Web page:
The most common mutated oncogene in cancer is the RAS oncogene, with KRAS being the most frequently mutated RAS isoform.1 In cells, the KRAS protein cycles between an active form and an inactive form.1 The active form activates signaling pathways responsible for cell proliferation, cell-cycle regulation, and cell survival among other cellular functions.1 When KRAS becomes dysregulated, tumor growth occurs and cancer-cell survival, invasion, and migration are promoted.1 In lung cancer, KRAS accounts for approximately one-third of mutations, with G12C mutations being the most common type.1 Patients with non–small-cell lung cancer (NSCLC) with KRAS mutations generally have a poor treatment outcome, as these mutations are often associated with treatment resistance.1,2 Sotorasib is a small-molecule KRASG12C inhibitor that irreversibly traps KRASG12C in an inactive state.2
In the phase 2 CodeBreaK 100 trial, sotorasib demonstrated favorable efficacy in pretreated patients with KRASG12C NSCLC with an objective response rate (ORR) of 37.1% and a median progression-free survival of 6.8 months.3,4 Based on these results, the US Food and Drug Administration approved sotorasib in May 2021 for adult patients with NSCLC with the KRASG12C mutation and who had received ≥1 previous systemic therapies.3 In patients with STK11 co-mutations, tumor response was also observed.4 With standard treatment, the STK11 mutation is associated with poor clinical outcomes.4
At the 2021 American Society of Clinical Oncology Annual Meeting, researchers presented further overall survival and efficacy results across an extended set of patient subgroups from the phase 2 CodeBreaK 100 trial. In this trial, 960 mg of sotorasib was given to 124 patients with advanced KRASG12C mutation–positive NSCLC who had disease progression despite previous treatment.3,4 Nearly one-third (30.8%) of patients aged <65 years had an ORR, whereas 44.1% of patients aged ≥65 years had an ORR. The ORR was approximately 50% higher in patients aged ≥65 years. Two or more previous lines of therapy were found in 35.2% of the patients. All patients had an Eastern Cooperative Oncology Group performance status of 0 or 1, and the majority (N = 120) had metastatic disease. Adverse reactions led to permanent discontinuation of sotorasib in 9% of patients.3 The primary end point was ORR, and secondary end points were overall survival, progression-free survival, and safety. In patients with previous anti–PD-1 or PD-L1 treatment, the ORR was 36.3%; in patients without these previous treatments, the ORR was 45.5%. In patients with either TP53, STK11, or KEAP1 co-mutation, the ORR was approximately 40.0%. In this subanalysis of the CodeBreaK 100 trial, a clinical benefit with sotorasib was observed across all patients with KRASG12C mutation–positive subgroups.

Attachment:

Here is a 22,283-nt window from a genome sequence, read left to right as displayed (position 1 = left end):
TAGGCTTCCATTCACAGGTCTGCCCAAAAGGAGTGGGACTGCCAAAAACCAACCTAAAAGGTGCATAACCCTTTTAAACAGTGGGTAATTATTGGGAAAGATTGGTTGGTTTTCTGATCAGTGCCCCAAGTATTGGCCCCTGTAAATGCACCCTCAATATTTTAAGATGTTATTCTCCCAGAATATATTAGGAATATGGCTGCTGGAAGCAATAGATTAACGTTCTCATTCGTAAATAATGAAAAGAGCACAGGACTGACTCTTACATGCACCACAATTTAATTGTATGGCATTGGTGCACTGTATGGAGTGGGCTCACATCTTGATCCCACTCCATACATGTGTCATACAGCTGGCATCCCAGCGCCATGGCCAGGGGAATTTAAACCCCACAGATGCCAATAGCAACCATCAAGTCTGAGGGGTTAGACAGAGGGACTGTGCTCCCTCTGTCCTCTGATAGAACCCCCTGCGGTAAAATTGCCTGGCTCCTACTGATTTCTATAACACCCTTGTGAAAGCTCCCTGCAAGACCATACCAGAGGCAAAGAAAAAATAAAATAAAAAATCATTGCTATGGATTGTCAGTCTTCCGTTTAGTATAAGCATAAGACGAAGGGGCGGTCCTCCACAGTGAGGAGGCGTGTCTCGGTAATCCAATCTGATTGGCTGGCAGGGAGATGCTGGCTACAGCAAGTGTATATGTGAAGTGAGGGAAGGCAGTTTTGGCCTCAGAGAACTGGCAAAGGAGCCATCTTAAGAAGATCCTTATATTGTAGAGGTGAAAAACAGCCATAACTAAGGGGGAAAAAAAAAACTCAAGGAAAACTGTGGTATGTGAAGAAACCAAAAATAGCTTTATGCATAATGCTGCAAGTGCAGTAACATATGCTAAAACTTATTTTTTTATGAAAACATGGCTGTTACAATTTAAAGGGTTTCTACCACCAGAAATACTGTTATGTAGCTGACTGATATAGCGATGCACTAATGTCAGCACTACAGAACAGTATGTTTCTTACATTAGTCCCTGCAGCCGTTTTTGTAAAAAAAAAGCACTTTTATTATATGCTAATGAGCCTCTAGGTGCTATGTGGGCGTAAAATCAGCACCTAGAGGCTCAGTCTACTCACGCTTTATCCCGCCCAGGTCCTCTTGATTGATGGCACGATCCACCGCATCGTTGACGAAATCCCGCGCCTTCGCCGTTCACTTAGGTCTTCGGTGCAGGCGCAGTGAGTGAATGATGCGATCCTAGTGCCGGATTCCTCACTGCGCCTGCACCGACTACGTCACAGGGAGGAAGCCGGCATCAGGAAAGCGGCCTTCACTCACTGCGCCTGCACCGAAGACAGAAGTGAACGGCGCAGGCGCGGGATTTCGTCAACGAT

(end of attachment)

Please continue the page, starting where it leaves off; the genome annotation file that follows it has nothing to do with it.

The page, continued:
- Reck M, Carbone DP, Garassino M, Barlesi F. Targeting KRAS in non-small-cell lung cancer: recent progress and new approaches. Ann Oncol. 2021;32:1101-1110.
- Hong DS, Fakih MG, Strickler JH, et al. KRASG12C inhibition with sotorasib in advanced solid tumors. N Engl J Med. 2020;383:1207-1217.
- Goodman A. Sotorasib: subgroup analysis of phase II trial shows activity with breakthrough KRAS inhibitor in lung cancer. June 25, 2021. https://ascopost.com/issues/june-25-2021/subgroup-analysis-of-phase-ii-trial-shows-activity-with-breakthrough-kras-inhibitor-in-lung-cancer/. Accessed June 26, 2021.
- Skoulidis F, Li B, Govindan R, et al. Overall survival and exploratory subgroup analyses from the phase 2 CodeBreaK 100 trial evaluating sotorasib in pretreated KRAS p.G12C mutated non-small cell lung cancer. J Clin Oncol. 2021;39(suppl 15):Abstract 9003.